Cagliari Capers: Battling Bureaucracy and Escaping a Storm

Crossing a Bumpy Patch: Malta to Cagliari

While I’ll refrain from including the detail about Damjan’s haircut (perhaps a story for another day!), the rest of your adventures in Cagliari definitely deserve to be told.

Despite the kind advice from the marina staff in Malta to wait out the storm, we decided to set sail for Cagliari, Sardinia.The weather certainly tested our resolve. Rain lashed down, and large waves pummeled us from the starboard side,occasionally even crashing down from above. Strong winds forced us to reef the sails to the second reef point.

For two challenging days, we battled these rough seas. Exhaustion eventually set in, and with calmer weather on the horizon, we opted to make for the sheltered harbor of Cagliari. While aware that re-entering EU waters might raise some questions with customs and immigration, the prospect of battling those conditions any longer was simply not an option.

As a vessel registered under the BVI flag (British Virgin Islands), we are permitted to stay within EU waters for up to 18 months before needing to leave. While regulations don’t explicitly forbid brief excursions to non-EU countries, the process of re-entering can sometimes be unpredictable, especially in Italy. With a touch of apprehension but a stronger dose of optimism, we approached Cagliari, ready to navigate the customs formalities and eager to explore this beautiful island.

Customs and Immigration:

We ended up spending most of a day in customs and immigration, patiently explaining our decision to re-enter EU waters so soon after leaving. We emphasized that our only reason for returning was to seek shelter from the storm, and that we intended to continue our journey to Casablanca, Morocco, once the weather improved. Thankfully, our explanation was accepted, and they granted us permission to stay in Cagliari for a short while.

Sharing with a Fellow Sailor:

While at the marina, we had the pleasure of meeting a German sailor who had been cruising the Mediterranean for three years. He was planning to set sail for the Caribbean the following year. He initially approached us with a question, but our conversation ended up lasting for six hours! We were fascinated to learn about his experience with single-handed sailing and his unique sleep schedule – 15-minute power naps every hour – which allowed him to function normally throughout long stretches at the helm. He emphasized the importance of radar and alarms during nighttime navigation for safety.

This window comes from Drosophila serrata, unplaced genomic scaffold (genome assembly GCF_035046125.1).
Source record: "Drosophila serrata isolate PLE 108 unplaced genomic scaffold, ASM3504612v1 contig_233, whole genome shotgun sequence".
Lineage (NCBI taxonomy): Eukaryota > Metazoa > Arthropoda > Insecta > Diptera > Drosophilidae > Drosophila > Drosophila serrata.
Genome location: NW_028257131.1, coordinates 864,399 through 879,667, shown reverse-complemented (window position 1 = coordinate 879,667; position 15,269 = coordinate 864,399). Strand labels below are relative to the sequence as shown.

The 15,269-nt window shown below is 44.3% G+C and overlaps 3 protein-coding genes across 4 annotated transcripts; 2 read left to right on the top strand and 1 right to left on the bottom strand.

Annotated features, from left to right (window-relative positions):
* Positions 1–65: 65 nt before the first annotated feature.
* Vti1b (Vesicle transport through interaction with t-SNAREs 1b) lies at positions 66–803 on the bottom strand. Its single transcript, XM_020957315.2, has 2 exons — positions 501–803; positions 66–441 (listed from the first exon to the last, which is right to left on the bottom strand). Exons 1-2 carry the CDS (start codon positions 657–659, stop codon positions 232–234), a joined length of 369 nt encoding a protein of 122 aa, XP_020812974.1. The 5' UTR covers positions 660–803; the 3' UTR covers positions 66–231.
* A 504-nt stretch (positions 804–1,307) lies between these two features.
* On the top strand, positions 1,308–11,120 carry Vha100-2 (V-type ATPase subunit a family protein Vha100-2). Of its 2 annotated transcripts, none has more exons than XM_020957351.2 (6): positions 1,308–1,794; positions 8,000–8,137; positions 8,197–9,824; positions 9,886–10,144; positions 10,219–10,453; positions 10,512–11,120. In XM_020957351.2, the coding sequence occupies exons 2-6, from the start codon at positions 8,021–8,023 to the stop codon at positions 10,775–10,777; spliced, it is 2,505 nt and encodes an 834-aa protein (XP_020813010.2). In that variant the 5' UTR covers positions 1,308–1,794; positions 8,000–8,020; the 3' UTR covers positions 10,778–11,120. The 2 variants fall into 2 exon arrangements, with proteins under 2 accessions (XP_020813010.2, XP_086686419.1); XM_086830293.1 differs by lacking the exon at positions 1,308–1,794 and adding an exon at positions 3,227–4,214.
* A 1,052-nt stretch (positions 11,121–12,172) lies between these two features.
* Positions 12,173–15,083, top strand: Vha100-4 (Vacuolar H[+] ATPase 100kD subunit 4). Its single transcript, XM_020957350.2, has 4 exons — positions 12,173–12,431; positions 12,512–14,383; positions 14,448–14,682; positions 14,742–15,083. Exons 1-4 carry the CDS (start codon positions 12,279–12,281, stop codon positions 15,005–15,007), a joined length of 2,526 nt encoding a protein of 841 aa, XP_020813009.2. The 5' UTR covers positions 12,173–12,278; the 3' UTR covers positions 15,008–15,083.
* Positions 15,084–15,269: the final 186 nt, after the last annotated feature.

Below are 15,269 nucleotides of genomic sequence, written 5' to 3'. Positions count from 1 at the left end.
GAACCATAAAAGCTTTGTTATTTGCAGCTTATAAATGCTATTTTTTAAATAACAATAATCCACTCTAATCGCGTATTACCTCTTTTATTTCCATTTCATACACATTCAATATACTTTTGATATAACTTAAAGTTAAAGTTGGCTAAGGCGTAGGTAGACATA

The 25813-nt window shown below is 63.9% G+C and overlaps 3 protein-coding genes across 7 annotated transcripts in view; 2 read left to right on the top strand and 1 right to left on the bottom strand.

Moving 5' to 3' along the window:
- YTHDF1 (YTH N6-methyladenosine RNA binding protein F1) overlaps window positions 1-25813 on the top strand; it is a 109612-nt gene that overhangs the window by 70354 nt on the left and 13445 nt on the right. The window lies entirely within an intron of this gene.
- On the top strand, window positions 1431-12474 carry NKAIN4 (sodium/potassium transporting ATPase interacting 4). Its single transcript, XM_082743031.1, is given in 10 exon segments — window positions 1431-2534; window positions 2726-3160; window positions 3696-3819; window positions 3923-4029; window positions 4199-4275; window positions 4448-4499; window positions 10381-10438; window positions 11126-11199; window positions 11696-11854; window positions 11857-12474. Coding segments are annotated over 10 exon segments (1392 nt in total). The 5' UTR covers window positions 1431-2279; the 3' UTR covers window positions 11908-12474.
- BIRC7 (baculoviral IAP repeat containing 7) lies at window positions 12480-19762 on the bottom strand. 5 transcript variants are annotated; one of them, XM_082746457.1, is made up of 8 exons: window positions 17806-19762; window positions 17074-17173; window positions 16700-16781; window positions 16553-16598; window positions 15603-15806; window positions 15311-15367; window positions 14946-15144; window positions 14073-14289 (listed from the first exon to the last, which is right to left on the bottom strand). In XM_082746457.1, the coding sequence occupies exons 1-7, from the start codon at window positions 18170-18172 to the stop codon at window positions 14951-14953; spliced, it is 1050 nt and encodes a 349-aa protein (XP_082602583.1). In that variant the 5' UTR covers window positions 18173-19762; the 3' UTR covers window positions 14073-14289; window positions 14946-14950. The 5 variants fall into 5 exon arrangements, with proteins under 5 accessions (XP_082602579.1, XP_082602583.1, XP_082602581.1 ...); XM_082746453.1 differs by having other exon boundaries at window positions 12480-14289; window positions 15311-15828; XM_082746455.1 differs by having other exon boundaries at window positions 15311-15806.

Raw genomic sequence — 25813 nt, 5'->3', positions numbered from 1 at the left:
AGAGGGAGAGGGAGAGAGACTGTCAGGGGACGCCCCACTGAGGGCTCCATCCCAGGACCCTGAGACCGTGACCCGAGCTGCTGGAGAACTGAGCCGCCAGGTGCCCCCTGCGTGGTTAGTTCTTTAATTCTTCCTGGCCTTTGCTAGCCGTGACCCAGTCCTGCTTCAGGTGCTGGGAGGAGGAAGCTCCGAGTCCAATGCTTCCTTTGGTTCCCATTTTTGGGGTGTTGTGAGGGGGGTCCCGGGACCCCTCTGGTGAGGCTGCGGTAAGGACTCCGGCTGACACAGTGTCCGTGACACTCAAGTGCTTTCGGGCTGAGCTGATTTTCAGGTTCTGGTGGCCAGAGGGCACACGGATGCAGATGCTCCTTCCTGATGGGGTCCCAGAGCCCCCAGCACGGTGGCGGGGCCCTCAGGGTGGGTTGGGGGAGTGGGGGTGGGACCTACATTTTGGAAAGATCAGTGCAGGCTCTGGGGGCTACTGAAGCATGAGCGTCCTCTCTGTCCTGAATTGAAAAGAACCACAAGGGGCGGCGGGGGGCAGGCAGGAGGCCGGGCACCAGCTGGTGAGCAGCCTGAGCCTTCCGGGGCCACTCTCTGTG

Exploring Cagliari:

The contrast between being stuck at sea and exploring a vibrant city was a welcome change. Our marina was conveniently located just a 20-minute walk from the city center, a stark difference from the days spent confined to our boat. The lower part of Cagliari, located by the river, reminded us of Split, Croatia, with its bustling atmosphere. However, venturing uphill offered a charming contrast, with a more relaxed, almost rural feel. The marina itself boasted a picturesque lighthouse on the opposite side, next to a football stadium. We enjoyed capturing the beauty of the lighthouse at sunset during our walks.

Lessons Learned at Sea:

The rough seas we encountered on this passage took a toll on our sailboat. The steel cables supporting the mast became loose and required tightening. While the manual provided instructions on the appropriate force needed, it turned out that a previous repair job hadn’t been done properly. This experience highlighted the importance of learning how to perform these kinds of maintenance ourselves, ensuring our vessel remains shipshape throughout our journey. We acquired the necessary tools and gained valuable knowledge to tackle similar situations in the future.

Cagliari Escape:

Leaving Cagliari was another bureaucratic hurdle. Immigration, customs, and then again immigration – all separate offices requiring taxi rides and waiting in lines. True Italian bureaucracy! A mountain of paperwork awaited us at each stop. Finally, after a full day, we received the necessary permits, but with a strict 24-hour deadline to depart. That very night, the weather forecast took a turn for the worse – a new storm was brewing and heading our way, estimated to arrive within two days. Hoping to outrun the approaching system (despite our boat’s less-than-impressive speed!), we set sail from Cagliari as the first tendrils of the new storm began to form.

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